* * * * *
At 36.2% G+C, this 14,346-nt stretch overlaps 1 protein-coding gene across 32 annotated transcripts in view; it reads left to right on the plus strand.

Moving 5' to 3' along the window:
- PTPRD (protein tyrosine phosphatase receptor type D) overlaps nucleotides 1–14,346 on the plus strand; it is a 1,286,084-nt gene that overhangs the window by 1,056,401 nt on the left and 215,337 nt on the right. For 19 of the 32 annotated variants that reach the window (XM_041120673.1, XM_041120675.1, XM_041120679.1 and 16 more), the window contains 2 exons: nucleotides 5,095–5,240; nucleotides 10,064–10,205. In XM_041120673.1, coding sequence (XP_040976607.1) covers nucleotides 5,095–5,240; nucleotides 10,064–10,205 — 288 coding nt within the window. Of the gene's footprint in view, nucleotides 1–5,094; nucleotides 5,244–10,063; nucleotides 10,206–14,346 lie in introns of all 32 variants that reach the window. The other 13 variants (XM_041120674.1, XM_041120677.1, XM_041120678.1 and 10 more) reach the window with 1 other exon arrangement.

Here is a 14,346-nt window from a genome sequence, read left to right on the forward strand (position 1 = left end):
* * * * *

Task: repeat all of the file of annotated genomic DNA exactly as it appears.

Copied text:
At 36.2% G+C, this 14,346-nt stretch overlaps 1 protein-coding gene across 32 annotated transcripts in view; it reads left to right on the plus strand.

Moving 5' to 3' along the window:
- PTPRD (protein tyrosine phosphatase receptor type D) overlaps nucleotides 1–14,346 on the plus strand; it is a 1,286,084-nt gene that overhangs the window by 1,056,401 nt on the left and 215,337 nt on the right. For 19 of the 32 annotated variants that reach the window (XM_041120673.1, XM_041120675.1, XM_041120679.1 and 16 more), the window contains 2 exons: nucleotides 5,095–5,240; nucleotides 10,064–10,205. In XM_041120673.1, coding sequence (XP_040976607.1) covers nucleotides 5,095–5,240; nucleotides 10,064–10,205 — 288 coding nt within the window. Of the gene's footprint in view, nucleotides 1–5,094; nucleotides 5,244–10,063; nucleotides 10,206–14,346 lie in introns of all 32 variants that reach the window. The other 13 variants (XM_041120674.1, XM_041120677.1, XM_041120678.1 and 10 more) reach the window with 1 other exon arrangement.

Here is a 14,346-nt window from a genome sequence, read left to right on the forward strand (position 1 = left end):